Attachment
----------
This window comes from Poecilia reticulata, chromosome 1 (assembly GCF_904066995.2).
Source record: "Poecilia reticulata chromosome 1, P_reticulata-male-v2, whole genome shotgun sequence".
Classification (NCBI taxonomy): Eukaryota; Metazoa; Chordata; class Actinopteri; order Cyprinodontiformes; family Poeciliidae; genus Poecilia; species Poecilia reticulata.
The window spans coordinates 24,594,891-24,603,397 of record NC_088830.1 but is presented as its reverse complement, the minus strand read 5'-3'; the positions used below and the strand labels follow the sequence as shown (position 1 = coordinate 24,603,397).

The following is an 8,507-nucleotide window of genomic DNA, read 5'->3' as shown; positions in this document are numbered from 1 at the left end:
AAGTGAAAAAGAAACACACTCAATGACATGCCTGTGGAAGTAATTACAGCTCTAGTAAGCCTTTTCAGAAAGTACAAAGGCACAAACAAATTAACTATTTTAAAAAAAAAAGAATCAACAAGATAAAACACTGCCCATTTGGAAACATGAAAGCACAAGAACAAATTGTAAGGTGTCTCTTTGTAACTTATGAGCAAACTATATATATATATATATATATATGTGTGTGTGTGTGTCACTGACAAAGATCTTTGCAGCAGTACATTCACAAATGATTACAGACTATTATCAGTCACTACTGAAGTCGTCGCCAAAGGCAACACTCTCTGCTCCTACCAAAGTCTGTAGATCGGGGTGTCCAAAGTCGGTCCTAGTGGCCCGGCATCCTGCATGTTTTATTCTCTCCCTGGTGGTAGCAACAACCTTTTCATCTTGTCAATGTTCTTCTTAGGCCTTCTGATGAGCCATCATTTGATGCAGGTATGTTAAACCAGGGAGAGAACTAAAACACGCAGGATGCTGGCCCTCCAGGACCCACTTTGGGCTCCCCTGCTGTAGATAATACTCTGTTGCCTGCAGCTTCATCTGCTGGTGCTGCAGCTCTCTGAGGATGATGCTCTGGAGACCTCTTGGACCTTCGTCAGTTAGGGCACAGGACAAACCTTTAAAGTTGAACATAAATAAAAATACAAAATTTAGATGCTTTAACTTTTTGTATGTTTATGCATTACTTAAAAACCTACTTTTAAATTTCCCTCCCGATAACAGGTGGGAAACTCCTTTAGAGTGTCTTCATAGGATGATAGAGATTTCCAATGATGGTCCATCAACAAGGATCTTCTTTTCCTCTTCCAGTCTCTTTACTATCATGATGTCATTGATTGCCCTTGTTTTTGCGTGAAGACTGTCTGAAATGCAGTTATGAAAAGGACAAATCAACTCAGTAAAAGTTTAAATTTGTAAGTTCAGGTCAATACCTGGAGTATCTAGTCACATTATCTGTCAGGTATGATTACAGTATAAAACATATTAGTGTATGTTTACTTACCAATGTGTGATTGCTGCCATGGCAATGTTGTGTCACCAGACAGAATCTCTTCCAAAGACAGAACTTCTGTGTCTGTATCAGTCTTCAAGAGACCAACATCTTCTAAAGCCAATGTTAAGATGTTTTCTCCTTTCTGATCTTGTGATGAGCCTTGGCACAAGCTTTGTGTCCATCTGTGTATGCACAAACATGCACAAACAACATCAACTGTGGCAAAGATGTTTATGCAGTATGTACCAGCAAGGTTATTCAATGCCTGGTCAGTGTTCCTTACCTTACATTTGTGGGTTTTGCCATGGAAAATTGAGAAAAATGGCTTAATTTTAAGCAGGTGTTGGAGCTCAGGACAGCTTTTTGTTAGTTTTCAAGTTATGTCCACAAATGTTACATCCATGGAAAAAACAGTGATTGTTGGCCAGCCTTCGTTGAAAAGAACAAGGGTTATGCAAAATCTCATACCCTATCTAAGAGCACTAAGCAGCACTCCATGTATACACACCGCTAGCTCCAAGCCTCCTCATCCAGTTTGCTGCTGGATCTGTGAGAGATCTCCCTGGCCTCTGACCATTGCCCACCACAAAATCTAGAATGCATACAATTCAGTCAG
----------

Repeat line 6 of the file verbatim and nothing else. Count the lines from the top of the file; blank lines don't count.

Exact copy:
AAGTGAAAAAGAAACACACTCAATGACATGCCTGTGGAAGTAATTACAGCTCTAGTAAGCCTTTTCAGAAAGTACAAAGGCACAAACAAATTAACTATTTTAAAAAAAAAAGAATCAACAAGATAAAACACTGCCCATTTGGAAACATGAAAGCACAAGAACAAATTGTAAGGTGTCTCTTTGTAACTTATGAGCAAACTATATATATATATATATATATATGTGTGTGTGTGTGTCACTGACAAAGATCTTTGCAGCAGTACATTCACAAATGATTACAGACTATTATCAGTCACTACTGAAGTCGTCGCCAAAGGCAACACTCTCTGCTCCTACCAAAGTCTGTAGATCGGGGTGTCCAAAGTCGGTCCTAGTGGCCCGGCATCCTGCATGTTTTATTCTCTCCCTGGTGGTAGCAACAACCTTTTCATCTTGTCAATGTTCTTCTTAGGCCTTCTGATGAGCCATCATTTGATGCAGGTATGTTAAACCAGGGAGAGAACTAAAACACGCAGGATGCTGGCCCTCCAGGACCCACTTTGGGCTCCCCTGCTGTAGATAATACTCTGTTGCCTGCAGCTTCATCTGCTGGTGCTGCAGCTCTCTGAGGATGATGCTCTGGAGACCTCTTGGACCTTCGTCAGTTAGGGCACAGGACAAACCTTTAAAGTTGAACATAAATAAAAATACAAAATTTAGATGCTTTAACTTTTTGTATGTTTATGCATTACTTAAAAACCTACTTTTAAATTTCCCTCCCGATAACAGGTGGGAAACTCCTTTAGAGTGTCTTCATAGGATGATAGAGATTTCCAATGATGGTCCATCAACAAGGATCTTCTTTTCCTCTTCCAGTCTCTTTACTATCATGATGTCATTGATTGCCCTTGTTTTTGCGTGAAGACTGTCTGAAATGCAGTTATGAAAAGGACAAATCAACTCAGTAAAAGTTTAAATTTGTAAGTTCAGGTCAATACCTGGAGTATCTAGTCACATTATCTGTCAGGTATGATTACAGTATAAAACATATTAGTGTATGTTTACTTACCAATGTGTGATTGCTGCCATGGCAATGTTGTGTCACCAGACAGAATCTCTTCCAAAGACAGAACTTCTGTGTCTGTATCAGTCTTCAAGAGACCAACATCTTCTAAAGCCAATGTTAAGATGTTTTCTCCTTTCTGATCTTGTGATGAGCCTTGGCACAAGCTTTGTGTCCATCTGTGTATGCACAAACATGCACAAACAACATCAACTGTGGCAAAGATGTTTATGCAGTATGTACCAGCAAGGTTATTCAATGCCTGGTCAGTGTTCCTTACCTTACATTTGTGGGTTTTGCCATGGAAAATTGAGAAAAATGGCTTAATTTTAAGCAGGTGTTGGAGCTCAGGACAGCTTTTTGTTAGTTTTCAAGTTATGTCCACAAATGTTACATCCATGGAAAAAACAGTGATTGTTGGCCAGCCTTCGTTGAAAAGAACAAGGGTTATGCAAAATCTCATACCCTATCTAAGAGCACTAAGCAGCACTCCATGTATACACACCGCTAGCTCCAAGCCTCCTCATCCAGTTTGCTGCTGGATCTGTGAGAGATCTCCCTGGCCTCTGACCATTGCCCACCACAAAATCTAGAATGCATACAATTCAGTCAG